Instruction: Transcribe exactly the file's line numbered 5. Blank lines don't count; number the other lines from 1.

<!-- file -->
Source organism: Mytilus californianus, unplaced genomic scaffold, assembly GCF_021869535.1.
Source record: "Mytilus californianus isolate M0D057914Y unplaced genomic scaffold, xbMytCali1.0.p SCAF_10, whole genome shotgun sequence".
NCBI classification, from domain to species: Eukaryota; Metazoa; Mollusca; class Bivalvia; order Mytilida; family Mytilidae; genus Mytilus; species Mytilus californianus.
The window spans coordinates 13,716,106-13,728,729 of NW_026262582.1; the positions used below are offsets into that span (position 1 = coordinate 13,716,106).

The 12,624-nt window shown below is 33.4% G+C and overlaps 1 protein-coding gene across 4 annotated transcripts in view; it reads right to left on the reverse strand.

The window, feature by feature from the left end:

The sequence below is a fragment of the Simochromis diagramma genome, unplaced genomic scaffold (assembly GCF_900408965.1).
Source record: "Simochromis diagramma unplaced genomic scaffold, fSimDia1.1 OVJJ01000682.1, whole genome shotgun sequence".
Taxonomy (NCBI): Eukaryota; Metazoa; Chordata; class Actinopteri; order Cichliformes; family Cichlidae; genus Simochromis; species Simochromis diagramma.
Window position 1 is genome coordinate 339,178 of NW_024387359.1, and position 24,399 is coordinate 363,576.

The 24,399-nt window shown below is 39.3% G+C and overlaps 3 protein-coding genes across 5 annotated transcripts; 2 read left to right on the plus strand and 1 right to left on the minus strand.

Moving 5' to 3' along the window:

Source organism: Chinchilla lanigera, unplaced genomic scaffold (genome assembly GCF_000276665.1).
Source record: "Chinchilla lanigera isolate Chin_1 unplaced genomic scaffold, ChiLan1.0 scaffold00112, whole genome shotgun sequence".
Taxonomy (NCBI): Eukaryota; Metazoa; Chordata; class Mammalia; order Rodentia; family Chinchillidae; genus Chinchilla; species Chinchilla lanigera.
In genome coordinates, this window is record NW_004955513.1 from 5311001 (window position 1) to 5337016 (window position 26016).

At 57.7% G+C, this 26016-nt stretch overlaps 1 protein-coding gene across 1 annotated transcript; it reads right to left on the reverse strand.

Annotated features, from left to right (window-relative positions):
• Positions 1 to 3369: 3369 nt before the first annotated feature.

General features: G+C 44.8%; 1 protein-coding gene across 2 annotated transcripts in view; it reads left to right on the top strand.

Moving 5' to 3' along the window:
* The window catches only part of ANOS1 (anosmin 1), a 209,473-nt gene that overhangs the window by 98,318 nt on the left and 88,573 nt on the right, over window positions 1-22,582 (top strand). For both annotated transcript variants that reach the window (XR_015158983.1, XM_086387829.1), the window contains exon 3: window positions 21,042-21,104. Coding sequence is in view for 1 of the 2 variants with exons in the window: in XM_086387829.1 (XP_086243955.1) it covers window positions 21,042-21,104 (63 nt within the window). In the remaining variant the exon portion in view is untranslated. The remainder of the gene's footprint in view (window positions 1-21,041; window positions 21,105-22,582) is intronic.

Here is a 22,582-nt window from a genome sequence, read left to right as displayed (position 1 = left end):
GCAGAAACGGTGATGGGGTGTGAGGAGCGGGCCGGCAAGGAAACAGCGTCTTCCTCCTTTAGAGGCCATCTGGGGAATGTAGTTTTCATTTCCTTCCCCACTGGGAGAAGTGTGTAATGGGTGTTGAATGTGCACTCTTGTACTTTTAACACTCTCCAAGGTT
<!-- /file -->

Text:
The 12,624-nt window shown below is 33.4% G+C and overlaps 1 protein-coding gene across 4 annotated transcripts in view; it reads right to left on the reverse strand.